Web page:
Advantageous is a perfect rainy day feminist sci-fi film

I tend to be skeptical of serious-looking science fiction films that I don’t hear about before they show up on Netflix, but I was interested in Advantageous when I learned that it was written and directed by Asian American women (Jennifer Phang and Jacqueline Kim, who also stars). I got really interested in it when I saw that it was being trumpeted as great feminist science fiction, although I still half expected it would be another entry in the enormous catalog of overly serious sci-fi movies that just don’t quite work for various reasons. It turns out that Advantageous is actually quite excellent, and is part of the rather smaller catalog of science fiction movies that are sensible, interesting, well-written and nicely filmed.

The film centers on the struggle of Gwen Koh, a single mother, to provide stability and opportunities for her daughter, Jules, in a world where that is increasingly difficult. Gwen is seemingly at a high point in her career when she’s informed that she’s just too old to be the spokesperson for a company whose newest product is a radical anti-aging “treatment” where people literally just get a new, younger body to replace their old one. Advantageous deals with Gwen’s struggle to find other ways to support herself and her daughter, her eventual choice to switch bodies in order to keep her job, and how that decision affects her life.

Advantageous is a movie about compromise–both the ways in which Gwen chooses to compromise and the ways in which she is forced to compromise herself. It’s a movie about the backlash to feminism and women’s liberation and the pressures that women face  because of that backlash. It’s a movie about transformation and growth and rebirth. It’s a movie that examines the ways in which women contribute to their own oppression and how we come to terms with that for ourselves and our daughters. It’s about capitalism and inequality and how unlikely it is that we’re actually building anything like a better future.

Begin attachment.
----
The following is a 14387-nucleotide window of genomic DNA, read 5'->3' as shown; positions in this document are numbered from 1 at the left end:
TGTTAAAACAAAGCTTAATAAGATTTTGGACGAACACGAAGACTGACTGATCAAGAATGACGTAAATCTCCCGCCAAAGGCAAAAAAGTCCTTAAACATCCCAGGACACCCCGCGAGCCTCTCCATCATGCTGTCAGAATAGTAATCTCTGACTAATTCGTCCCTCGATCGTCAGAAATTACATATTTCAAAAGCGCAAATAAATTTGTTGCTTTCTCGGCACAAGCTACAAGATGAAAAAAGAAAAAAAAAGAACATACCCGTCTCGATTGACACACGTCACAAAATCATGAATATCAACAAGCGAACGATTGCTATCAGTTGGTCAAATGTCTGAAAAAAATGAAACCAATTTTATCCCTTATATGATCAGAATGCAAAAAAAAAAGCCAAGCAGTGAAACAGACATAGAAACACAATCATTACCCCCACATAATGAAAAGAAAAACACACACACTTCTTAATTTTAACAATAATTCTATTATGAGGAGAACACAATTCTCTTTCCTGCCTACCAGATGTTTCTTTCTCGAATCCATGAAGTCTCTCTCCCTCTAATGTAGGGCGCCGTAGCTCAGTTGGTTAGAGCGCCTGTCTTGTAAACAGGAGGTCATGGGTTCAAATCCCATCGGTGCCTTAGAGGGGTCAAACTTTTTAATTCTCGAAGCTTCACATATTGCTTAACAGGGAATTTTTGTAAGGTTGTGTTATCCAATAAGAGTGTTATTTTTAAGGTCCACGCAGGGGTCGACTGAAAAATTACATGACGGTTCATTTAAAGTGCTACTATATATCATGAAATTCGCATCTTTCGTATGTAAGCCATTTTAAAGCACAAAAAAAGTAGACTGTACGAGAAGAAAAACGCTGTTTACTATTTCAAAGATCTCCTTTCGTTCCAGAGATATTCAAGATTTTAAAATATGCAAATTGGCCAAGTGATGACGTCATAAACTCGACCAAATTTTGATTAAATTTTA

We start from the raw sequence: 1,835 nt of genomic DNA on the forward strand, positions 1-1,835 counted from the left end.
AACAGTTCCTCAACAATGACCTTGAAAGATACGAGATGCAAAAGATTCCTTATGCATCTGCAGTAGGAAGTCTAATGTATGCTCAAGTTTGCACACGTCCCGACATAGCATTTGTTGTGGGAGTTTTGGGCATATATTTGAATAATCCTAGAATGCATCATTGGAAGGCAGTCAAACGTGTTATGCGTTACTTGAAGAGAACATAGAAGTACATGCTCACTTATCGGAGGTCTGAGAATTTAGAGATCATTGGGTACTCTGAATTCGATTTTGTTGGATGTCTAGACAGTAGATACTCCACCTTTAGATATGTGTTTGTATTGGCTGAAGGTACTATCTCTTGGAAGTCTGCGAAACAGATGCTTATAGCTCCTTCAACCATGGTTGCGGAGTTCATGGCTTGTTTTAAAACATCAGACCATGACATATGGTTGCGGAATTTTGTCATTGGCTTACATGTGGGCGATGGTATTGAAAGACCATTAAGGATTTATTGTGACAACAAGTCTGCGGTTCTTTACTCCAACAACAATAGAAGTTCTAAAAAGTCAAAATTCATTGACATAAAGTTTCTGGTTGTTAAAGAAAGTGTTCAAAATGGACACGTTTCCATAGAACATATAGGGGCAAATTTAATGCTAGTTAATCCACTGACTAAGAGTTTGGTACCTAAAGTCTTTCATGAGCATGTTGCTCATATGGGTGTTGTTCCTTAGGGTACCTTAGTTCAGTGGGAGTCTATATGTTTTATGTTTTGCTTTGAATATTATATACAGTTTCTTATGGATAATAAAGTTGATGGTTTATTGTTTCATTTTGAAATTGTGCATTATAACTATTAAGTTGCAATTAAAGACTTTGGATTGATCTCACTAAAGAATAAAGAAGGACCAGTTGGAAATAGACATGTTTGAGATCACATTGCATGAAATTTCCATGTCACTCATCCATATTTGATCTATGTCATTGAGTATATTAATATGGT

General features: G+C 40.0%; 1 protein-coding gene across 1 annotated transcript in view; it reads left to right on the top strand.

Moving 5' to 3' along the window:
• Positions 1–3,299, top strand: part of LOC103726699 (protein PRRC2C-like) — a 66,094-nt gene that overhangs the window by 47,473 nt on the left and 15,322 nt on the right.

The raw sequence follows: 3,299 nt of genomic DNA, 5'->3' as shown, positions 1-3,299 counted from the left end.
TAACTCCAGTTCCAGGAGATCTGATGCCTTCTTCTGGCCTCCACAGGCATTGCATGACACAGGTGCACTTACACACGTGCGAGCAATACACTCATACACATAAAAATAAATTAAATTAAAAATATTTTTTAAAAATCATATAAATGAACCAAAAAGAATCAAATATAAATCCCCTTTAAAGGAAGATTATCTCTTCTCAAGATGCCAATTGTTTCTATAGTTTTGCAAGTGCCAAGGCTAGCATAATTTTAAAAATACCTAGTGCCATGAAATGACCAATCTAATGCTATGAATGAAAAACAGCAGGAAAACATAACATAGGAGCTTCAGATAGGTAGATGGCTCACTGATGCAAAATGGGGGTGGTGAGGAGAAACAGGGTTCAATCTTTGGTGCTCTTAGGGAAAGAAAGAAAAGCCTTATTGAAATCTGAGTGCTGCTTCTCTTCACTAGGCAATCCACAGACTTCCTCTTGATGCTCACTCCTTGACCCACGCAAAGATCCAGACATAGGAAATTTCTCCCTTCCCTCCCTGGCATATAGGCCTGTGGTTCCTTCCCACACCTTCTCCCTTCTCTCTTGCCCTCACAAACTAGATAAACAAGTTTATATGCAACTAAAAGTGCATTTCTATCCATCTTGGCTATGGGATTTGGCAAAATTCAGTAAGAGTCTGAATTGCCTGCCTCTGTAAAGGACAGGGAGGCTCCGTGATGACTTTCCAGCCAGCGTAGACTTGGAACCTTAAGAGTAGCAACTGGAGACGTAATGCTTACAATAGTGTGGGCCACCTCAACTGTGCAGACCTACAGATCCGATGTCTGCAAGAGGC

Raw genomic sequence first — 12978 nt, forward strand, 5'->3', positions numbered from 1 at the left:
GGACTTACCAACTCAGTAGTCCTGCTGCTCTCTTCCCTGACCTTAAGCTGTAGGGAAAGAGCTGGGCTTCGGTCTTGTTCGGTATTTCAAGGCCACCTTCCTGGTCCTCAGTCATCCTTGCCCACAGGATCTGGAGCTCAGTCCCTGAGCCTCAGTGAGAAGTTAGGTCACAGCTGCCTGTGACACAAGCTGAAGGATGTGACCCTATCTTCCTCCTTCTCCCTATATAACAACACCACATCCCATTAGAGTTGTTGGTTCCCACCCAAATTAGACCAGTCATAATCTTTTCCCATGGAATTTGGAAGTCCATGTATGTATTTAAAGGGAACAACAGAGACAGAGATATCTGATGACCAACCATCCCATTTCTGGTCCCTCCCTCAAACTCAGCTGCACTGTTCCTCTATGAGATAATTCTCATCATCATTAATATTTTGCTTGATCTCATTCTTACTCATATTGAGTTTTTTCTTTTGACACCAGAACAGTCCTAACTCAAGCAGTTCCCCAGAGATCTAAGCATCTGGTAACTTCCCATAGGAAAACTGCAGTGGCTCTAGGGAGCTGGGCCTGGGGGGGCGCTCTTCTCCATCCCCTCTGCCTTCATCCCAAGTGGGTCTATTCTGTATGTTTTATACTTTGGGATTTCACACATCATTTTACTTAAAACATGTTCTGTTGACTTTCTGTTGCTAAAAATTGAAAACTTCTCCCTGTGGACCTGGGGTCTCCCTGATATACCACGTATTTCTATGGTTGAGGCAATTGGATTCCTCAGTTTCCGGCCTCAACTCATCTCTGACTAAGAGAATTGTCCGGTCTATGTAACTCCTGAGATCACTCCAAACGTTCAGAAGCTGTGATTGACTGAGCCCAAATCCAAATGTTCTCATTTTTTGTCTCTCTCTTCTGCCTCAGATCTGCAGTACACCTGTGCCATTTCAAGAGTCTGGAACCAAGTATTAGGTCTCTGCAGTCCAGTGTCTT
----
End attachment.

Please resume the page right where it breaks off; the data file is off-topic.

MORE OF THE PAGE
It’s a melancholy movie, but it’s also hopeful, though not naively so. I felt at the end that the hope was not so much that whatever comes in the future will be good but that whatever comes in the future we will be able to endure and heal and find enough love and joy to (mostly) keep us going. Also, there are flying cars.

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